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Refuting "hunters don't care for their horses" argument-spinoff from "Bitting Advice"

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  • #21
    I am going to be new to hunting too this season. Thanks for asking these questions...I am learning alot
    I showed my interest in Foxhunting on FOL and my hunt has really responded..I have gotten emails and invites. Everyone has been very helpful and nice. Your hunt's secretary may be able to help you find a mentor.
    Good luck and have fun---I know I will


    • #22
      Road work , road work, road work. Hunters need to be road safe anyway, so no reason not to get out on your local back roads and then do tons of trot sets, a little canter. Work on hard surfaces helps build bone density, strength in the hoof and makes strong, tight tendons and ligaments. You need to go about it in a smart way of course, but using roads (or hard ground, I'm on clay, so our paths get so hard in the summer they are like doing road work) you make your horse strong and tight, so that when you get into a mucky mess, they are less likely to get hurt or damage soft tissue. Nothing wrong with riding right on pavement, once your horse has worked up to it a bit and is shod, or unshod, accordingly.

      Once they are legged up a bit, take them into the fields. If your horse hunted in Ireland, then he is no stranger to uneven footing, so its going to be getting YOU used to crossing rough terrain more than anything. Just remember that the horse knows best, more often than not, and let him pick which way and where he wants to put his feet. I figure that as long as we are headed in the correct general direction, the horse has every right to pick his own way through tocky river crossings, down steep hills or through rough scrub. He's earned my trust and after all, my life is in my hands. If I can't trust him to place his feet, how will I trust him to bring me safely home?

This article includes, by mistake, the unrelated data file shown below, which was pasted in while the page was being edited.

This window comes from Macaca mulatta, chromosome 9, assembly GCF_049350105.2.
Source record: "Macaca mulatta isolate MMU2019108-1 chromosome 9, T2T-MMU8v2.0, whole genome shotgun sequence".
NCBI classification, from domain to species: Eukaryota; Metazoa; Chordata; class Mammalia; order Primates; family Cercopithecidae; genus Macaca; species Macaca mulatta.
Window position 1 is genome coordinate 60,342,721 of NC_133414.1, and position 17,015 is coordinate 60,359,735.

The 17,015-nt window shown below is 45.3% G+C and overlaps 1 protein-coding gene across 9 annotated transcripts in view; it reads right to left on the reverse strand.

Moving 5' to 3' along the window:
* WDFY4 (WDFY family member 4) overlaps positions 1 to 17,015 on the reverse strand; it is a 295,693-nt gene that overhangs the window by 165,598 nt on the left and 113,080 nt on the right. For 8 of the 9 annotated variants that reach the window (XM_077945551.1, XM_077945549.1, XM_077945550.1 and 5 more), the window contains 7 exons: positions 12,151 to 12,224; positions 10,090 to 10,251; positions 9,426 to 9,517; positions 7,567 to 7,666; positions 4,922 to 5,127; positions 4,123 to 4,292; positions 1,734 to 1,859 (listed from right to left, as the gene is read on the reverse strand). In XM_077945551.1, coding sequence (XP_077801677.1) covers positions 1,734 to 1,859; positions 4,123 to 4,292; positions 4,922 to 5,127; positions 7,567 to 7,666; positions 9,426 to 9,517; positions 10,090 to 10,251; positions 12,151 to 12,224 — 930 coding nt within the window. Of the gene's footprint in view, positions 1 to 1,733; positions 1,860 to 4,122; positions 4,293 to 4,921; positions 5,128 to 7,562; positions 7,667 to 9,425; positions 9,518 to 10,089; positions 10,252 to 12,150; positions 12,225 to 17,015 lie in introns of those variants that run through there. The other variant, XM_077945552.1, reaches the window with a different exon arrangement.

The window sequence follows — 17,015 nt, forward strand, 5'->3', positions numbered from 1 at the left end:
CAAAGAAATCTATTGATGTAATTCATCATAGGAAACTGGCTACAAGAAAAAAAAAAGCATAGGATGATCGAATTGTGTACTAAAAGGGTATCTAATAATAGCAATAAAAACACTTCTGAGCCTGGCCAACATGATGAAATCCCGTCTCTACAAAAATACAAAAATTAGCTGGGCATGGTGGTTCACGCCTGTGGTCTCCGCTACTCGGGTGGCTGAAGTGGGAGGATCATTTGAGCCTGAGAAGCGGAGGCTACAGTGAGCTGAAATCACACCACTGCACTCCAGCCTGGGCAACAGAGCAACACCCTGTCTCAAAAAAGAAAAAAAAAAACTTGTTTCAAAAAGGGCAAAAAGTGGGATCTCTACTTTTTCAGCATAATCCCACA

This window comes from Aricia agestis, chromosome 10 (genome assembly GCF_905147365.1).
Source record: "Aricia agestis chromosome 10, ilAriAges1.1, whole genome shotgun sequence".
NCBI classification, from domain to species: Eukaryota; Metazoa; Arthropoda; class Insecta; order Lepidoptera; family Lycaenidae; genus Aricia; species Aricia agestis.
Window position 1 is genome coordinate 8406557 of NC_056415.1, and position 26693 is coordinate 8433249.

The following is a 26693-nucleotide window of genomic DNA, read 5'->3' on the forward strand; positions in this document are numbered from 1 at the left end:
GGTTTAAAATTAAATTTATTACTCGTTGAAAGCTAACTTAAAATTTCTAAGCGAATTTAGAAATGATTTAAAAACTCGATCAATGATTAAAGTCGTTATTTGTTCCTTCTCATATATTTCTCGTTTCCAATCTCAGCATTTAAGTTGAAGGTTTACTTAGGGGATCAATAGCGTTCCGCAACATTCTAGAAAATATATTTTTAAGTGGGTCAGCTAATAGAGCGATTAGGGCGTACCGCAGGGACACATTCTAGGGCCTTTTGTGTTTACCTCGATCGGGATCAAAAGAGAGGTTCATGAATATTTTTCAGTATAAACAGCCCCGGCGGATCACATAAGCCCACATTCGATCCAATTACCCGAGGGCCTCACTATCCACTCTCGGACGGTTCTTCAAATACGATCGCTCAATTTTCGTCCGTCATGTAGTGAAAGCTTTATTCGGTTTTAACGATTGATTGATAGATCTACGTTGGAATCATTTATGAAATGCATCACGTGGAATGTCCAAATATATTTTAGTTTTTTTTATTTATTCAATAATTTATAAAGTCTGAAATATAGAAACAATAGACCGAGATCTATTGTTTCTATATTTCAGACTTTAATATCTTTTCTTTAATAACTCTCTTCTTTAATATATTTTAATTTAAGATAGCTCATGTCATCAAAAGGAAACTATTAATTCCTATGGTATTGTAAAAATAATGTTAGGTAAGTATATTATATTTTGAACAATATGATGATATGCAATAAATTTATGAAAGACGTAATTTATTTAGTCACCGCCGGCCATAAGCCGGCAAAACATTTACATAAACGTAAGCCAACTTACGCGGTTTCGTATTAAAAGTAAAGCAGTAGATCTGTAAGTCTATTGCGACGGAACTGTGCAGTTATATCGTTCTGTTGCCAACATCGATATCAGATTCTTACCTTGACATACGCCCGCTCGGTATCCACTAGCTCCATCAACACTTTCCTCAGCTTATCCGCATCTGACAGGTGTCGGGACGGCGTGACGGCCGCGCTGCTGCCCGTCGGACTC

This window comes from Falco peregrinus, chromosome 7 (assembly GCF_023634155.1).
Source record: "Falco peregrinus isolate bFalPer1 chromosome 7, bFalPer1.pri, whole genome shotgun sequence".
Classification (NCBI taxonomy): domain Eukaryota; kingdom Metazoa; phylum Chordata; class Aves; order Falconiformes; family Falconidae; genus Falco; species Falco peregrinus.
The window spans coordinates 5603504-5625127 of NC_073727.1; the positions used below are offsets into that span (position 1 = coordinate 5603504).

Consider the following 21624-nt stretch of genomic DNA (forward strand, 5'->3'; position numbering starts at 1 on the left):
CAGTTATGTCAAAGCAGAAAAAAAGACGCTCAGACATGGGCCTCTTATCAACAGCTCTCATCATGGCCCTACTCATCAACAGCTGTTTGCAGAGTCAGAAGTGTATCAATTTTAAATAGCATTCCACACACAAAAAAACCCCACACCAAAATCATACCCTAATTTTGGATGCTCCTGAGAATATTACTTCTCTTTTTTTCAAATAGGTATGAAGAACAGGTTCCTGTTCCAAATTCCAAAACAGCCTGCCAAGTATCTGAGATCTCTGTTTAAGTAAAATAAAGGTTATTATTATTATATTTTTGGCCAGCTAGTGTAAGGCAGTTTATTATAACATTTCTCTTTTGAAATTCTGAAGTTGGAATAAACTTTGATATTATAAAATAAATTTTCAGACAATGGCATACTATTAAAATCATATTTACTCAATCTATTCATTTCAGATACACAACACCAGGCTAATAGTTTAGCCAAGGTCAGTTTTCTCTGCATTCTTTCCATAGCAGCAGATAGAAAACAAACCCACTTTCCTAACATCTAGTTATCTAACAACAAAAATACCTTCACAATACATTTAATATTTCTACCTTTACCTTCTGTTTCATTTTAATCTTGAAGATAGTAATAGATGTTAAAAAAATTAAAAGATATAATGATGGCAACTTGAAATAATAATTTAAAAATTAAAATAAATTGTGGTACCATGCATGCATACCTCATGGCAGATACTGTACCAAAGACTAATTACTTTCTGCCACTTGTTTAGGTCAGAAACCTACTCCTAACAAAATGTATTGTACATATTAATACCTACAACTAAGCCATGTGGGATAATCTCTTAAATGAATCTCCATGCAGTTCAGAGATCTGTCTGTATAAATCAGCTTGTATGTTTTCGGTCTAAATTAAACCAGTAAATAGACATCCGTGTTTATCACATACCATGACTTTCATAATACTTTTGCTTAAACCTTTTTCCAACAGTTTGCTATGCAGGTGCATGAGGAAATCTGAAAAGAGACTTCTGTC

Our horses never get footsore, but I do have one that I would consider using pads for since he does have slightly thinner soles. Best is to not fix what isn't broken. If you find your horse touchy on gravel, talk to your farrier and put pads on, otherwise, leave him alone and get to work! But do make sure your farrier has some experience with hunters. A good farrier is worth their weight in gold, and is your best line of defense in lower leg and hoof soundness. I ask mine for advice all the time, he suggests different fitness ideas, feed, etc etc.

      Don't be afraid to go out a little unfit, and just pull out early. Talk to the Masters when you get there, or any all-knowing members, and ask who often turns back early. Especially early in the season, lots of people will retire, or those with kids, etc etc so just ask ahead of time, then spread the word that you will likely be looking to head in early, and would love company. Always works for me!

      And I agree with what a few others have said, that better to go out with a horse that is a little underfit and retire early, than one thats overfit. I make a point of keeping the green horses fit enough for about 1.5 hours of hard hunting, or 2.5 hours if its a slow day, then always pull out. No need to exhaust them, and its safer than a green hunt horse who is raring to go and no idea whats going on!